If this all sounds a little vague, that’s probably because Robinson’s work avoids absolutes and defies closed construction — typically embracing a sense of flow, openness and what the exhibition describes as “the multiple intelligences of bodily knowledge.” Bring an open mind, and while you’re there, why not check out James Lieutenant’s Supergods exhibition.

  • 5
    Casula Powerhouse Triple Bill

    Casula Powerhouse is gearing up for not one, not two, but three stellar exhibitions opening this month. They all kick off on Launch Day on July 22 amidst food, wine and dogs. In other words, all the good things.

    Near x Far in Switch Gallery (on until September 17) is the first of the offerings, presenting explorations of space and dwelling — from homes to natural landscapes to the metaphysical world — by artists Rebecca Gallo, Matthew James, David Kirkpatrick and Anna Kuroda, Shireen Taweel, Grace Toiava, Hannah Toohey, and Vaughan and Vincent Wozniak-O’Connor. The artists use sound, performance, sculpture, light, photography and pattern making to investigate how space is mapped, marked and remembered.

    Inland Drive in the Theatre Foyer Gallery showcases Western Sydney-based Gary Smith, whose artworks reflect upon memories of commuting on the inner west and south west lines through Liverpool and Campbelltown. Smith uses continuous-line drawing technique in conjunction with brightly coloured acrylic and watercolour paints to map out (from an imagined, drone-like aerial perspective) the urban landscape he grew up in, where carparks and shopping centres have replaced paddocks in a steady urban sprawl. You can check it out until August 10.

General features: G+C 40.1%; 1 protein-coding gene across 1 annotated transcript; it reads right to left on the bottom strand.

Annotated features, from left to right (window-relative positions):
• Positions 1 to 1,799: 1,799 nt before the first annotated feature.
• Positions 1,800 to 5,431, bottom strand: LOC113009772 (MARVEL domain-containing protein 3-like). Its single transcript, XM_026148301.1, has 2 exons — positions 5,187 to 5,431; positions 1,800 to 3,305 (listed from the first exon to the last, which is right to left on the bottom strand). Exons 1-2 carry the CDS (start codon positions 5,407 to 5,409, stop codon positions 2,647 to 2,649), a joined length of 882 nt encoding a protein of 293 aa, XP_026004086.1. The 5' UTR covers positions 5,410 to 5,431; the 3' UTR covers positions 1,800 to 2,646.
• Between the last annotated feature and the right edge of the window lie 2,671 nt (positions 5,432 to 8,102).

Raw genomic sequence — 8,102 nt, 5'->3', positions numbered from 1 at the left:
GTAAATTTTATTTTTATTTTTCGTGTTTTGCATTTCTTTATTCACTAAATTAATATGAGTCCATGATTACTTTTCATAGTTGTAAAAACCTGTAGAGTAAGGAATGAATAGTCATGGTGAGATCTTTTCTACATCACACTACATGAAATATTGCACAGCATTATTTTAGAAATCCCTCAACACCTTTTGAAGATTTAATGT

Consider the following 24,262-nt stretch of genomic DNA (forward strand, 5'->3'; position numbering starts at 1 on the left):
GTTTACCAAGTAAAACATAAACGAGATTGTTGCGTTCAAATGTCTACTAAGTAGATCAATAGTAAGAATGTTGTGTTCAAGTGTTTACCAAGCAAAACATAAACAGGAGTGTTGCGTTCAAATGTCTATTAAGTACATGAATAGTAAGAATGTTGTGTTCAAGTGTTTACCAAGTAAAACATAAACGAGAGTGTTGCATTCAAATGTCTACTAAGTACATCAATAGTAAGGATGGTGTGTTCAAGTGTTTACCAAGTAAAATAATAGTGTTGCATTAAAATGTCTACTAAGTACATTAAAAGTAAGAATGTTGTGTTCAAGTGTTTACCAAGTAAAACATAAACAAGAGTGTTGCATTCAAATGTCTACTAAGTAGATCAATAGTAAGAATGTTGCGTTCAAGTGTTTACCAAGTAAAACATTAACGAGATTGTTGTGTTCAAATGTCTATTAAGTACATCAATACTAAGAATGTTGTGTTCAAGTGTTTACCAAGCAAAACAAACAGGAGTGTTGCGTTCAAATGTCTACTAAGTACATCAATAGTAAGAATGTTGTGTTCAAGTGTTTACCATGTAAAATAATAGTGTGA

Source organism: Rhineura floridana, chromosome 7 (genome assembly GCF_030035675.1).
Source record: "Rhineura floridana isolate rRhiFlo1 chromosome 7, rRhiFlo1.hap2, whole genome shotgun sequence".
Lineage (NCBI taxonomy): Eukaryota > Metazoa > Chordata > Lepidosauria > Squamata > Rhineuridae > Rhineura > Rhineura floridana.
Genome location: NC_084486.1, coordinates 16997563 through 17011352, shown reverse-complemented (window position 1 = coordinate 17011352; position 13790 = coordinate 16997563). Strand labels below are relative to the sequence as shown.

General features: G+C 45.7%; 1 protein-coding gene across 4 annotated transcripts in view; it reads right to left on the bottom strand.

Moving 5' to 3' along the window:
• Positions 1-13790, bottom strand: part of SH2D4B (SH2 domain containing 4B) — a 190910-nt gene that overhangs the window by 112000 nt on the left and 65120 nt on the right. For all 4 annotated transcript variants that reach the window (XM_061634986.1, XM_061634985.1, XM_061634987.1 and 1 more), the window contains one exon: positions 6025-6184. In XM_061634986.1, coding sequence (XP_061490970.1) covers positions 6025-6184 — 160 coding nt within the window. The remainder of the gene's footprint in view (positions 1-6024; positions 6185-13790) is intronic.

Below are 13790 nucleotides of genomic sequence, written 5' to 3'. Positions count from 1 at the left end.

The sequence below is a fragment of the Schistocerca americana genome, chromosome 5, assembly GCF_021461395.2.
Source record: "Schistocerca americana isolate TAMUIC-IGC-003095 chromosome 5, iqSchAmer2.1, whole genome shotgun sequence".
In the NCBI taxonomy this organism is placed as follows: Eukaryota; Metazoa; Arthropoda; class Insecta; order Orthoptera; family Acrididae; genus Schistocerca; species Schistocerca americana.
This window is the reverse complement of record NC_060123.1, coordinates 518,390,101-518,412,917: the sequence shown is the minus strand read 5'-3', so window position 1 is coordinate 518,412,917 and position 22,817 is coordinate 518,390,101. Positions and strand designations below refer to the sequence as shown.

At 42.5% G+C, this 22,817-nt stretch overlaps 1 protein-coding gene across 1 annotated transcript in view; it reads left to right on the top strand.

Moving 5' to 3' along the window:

Last but not least, dog lovers shouldn’t miss Every Dog Will Have Its Day (also closing September 17) — a playful show in which ten contemporary artists including Abdul-Rahman Abdullah, David Capra and Anastasia Klose explore the enduring bond between humans and their dogs — plus the varied purposes dogs have fulfilled over history (workers, protectors, faithful companions). Emerging curators Sophia Cai and Kathleen Linn oversee this show ranging across sculpture, video, drawing, painting and performance. Best part: canine companions are welcome to attend.

    Go on, make a day of it.

  • 4
    2017 Salon des Refuses

    Now over 25 years strong, the 2017 Salon de Refusés (otherwise known as the alternative Archibald and Wynne Prize exhibition) is back from July 29 to October 15 and will definitely be worth checking out.

    Haven’t heard of it? It’s a show that takes its cue from Napoleon III, who insisted that the significant amount of artworks rejected by the French Academy’s selection jury be displayed at a breakaway exhibition for the public to view and judge. Oh and yeah, the very first exhibition of ‘rejected art’ included Pissarro, Cezanne and Manet, to give you an idea of the incredible artworks that sometimes, both then and now, just don’t make the final cut for whatever reason. The original Salon allowed emerging artistic forms (deemed scandalous) real public exposure and legitimacy, in part paving the way for French impressionism. You get the idea: the judges don’t always know best.

    This year’s selectors (including Elizabeth Hastings, James Dorahy and S.H.Ervin Gallery Director Jane Watters) will go behind the judging process of the Archibald and Wynne to curate an exhibition drawn from the works not chosen as finalists — looking in particular for quality, humour, diversity and experimentation.

    The list of selected artists will be released July 21, and then from July 29 you’ll be able to visit and vote for your favourite artwork in the Holding Redlich People’s Choice Award. The winner is announced October 12.